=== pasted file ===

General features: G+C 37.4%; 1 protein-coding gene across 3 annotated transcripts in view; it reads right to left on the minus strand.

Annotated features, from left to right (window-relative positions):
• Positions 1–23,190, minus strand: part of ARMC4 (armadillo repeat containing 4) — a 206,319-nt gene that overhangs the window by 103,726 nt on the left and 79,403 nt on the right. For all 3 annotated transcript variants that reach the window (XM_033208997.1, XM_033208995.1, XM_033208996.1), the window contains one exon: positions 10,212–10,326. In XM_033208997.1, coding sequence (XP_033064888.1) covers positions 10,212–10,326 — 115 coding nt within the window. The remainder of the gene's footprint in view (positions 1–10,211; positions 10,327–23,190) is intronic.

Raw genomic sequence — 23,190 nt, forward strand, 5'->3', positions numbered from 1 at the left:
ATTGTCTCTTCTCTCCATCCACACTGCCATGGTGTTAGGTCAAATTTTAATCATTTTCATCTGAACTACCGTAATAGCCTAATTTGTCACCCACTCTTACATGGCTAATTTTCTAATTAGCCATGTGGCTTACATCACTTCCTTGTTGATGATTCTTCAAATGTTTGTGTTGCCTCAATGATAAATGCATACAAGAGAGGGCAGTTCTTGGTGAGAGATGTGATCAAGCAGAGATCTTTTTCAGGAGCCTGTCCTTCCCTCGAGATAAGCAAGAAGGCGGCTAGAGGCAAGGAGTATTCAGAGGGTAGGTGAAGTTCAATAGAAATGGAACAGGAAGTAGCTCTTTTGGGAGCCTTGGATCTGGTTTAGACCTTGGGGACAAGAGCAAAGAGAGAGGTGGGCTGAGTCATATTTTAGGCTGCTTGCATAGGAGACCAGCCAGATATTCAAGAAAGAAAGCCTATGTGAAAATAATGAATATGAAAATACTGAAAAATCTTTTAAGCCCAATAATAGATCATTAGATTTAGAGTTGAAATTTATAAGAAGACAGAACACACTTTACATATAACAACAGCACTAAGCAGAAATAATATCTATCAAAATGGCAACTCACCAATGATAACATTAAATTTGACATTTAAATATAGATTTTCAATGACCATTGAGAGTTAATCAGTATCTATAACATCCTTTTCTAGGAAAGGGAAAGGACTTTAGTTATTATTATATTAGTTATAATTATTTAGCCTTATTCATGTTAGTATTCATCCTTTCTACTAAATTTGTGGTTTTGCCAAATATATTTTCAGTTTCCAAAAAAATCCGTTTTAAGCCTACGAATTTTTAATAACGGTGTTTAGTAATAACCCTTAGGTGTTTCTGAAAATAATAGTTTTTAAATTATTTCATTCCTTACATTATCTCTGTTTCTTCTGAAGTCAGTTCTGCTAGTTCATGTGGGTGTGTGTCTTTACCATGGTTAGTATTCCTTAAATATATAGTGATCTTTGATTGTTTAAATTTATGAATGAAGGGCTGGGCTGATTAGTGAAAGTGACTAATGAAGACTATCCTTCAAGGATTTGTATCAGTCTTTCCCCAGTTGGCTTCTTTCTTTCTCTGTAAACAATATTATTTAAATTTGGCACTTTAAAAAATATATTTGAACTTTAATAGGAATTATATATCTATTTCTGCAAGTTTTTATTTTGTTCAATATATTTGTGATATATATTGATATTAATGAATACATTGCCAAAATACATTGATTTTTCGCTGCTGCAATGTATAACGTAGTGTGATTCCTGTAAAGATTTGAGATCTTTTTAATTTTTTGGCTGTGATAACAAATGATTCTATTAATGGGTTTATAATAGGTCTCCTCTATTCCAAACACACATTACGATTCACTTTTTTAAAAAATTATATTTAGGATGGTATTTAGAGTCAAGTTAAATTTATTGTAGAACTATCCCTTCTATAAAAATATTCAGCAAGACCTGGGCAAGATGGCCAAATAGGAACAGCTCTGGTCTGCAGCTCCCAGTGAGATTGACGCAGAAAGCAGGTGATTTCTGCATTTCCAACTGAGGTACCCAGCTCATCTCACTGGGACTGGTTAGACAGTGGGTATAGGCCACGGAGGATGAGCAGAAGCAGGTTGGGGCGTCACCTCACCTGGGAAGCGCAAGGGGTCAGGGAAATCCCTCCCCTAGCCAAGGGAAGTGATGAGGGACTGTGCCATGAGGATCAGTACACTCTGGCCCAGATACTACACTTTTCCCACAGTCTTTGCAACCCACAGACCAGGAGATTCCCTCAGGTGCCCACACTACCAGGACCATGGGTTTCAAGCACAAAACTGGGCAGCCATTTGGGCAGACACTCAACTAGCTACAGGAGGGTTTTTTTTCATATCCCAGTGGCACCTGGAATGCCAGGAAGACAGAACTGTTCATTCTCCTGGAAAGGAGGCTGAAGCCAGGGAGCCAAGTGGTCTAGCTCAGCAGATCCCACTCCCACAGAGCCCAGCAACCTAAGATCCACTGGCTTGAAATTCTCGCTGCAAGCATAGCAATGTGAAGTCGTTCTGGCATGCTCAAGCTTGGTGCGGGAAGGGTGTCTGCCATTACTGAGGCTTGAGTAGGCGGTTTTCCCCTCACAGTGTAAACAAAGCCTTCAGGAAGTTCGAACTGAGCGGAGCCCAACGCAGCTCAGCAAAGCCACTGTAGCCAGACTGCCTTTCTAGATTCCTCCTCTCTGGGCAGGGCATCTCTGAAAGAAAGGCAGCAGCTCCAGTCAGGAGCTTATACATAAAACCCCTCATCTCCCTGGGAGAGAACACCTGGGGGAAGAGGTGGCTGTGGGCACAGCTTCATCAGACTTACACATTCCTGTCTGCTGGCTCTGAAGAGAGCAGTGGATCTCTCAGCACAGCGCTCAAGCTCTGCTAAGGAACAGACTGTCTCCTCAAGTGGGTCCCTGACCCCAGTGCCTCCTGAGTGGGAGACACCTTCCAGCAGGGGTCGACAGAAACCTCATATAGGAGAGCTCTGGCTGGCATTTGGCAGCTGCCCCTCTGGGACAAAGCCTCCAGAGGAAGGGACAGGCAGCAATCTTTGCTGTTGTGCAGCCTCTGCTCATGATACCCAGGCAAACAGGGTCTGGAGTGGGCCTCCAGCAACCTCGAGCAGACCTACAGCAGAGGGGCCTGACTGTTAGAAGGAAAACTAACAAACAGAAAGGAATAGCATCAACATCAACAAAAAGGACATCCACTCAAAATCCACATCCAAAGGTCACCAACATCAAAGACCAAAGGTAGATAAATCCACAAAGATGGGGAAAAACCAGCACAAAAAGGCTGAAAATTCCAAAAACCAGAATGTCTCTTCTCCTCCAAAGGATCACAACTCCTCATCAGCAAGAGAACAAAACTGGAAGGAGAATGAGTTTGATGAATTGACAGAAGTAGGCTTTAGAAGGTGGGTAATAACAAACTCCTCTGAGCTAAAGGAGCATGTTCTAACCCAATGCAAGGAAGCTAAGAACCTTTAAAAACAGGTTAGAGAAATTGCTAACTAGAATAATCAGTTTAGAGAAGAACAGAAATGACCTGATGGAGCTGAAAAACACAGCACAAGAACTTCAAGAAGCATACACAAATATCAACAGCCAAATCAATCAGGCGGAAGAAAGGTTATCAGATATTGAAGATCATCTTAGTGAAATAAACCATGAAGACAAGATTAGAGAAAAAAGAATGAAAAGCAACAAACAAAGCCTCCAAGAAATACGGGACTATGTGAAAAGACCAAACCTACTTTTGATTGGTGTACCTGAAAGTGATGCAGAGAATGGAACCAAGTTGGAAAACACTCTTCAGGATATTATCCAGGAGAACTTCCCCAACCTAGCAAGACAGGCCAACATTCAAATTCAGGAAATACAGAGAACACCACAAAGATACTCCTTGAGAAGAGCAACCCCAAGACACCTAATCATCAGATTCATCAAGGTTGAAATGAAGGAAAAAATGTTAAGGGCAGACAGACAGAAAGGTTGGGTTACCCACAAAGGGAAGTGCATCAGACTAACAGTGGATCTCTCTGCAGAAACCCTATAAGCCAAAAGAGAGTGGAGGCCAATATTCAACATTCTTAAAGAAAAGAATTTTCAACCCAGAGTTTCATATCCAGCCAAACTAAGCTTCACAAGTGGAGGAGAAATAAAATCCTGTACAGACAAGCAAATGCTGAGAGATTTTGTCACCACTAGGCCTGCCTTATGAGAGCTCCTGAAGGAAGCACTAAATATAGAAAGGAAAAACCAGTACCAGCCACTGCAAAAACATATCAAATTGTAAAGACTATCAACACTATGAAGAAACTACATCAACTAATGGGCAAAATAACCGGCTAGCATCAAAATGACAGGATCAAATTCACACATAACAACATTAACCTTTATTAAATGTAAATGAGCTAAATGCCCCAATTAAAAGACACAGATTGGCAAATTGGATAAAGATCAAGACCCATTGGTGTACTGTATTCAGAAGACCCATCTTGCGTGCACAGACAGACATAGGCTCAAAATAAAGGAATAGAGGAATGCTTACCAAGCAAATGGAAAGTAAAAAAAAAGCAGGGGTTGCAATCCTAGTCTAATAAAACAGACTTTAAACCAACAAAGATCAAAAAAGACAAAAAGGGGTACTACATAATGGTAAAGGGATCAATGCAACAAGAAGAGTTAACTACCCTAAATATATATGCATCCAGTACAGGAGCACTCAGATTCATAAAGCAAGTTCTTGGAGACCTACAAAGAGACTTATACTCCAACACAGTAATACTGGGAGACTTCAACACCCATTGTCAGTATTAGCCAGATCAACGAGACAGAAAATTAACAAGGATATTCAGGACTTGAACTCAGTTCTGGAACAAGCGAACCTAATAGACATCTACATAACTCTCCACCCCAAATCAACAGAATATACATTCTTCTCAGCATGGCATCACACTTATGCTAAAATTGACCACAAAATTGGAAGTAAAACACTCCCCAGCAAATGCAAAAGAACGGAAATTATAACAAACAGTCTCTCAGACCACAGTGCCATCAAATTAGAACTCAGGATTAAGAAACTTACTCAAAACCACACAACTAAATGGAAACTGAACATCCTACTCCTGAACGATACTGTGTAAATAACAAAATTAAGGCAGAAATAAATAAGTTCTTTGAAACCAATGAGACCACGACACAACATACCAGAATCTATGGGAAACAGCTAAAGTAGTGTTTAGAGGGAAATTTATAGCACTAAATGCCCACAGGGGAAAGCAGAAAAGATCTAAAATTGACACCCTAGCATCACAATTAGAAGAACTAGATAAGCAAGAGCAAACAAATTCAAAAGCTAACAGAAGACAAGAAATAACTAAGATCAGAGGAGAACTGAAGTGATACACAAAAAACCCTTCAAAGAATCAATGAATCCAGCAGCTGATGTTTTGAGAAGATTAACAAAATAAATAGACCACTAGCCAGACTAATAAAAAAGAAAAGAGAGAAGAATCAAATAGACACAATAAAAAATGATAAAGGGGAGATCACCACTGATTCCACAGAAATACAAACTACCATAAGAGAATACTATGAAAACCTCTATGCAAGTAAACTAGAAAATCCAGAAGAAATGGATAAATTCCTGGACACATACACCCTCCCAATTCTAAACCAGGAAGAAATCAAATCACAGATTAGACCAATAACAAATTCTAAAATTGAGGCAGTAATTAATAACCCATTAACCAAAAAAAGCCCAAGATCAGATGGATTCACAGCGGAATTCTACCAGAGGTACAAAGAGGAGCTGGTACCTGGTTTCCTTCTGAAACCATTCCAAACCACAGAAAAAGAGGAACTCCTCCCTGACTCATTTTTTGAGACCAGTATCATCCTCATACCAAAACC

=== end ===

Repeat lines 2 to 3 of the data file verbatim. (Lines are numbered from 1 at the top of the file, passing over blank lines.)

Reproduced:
Annotated features, from left to right (window-relative positions):
• Positions 1–23,190, minus strand: part of ARMC4 (armadillo repeat containing 4) — a 206,319-nt gene that overhangs the window by 103,726 nt on the left and 79,403 nt on the right. For all 3 annotated transcript variants that reach the window (XM_033208997.1, XM_033208995.1, XM_033208996.1), the window contains one exon: positions 10,212–10,326. In XM_033208997.1, coding sequence (XP_033064888.1) covers positions 10,212–10,326 — 115 coding nt within the window. The remainder of the gene's footprint in view (positions 1–10,211; positions 10,327–23,190) is intronic.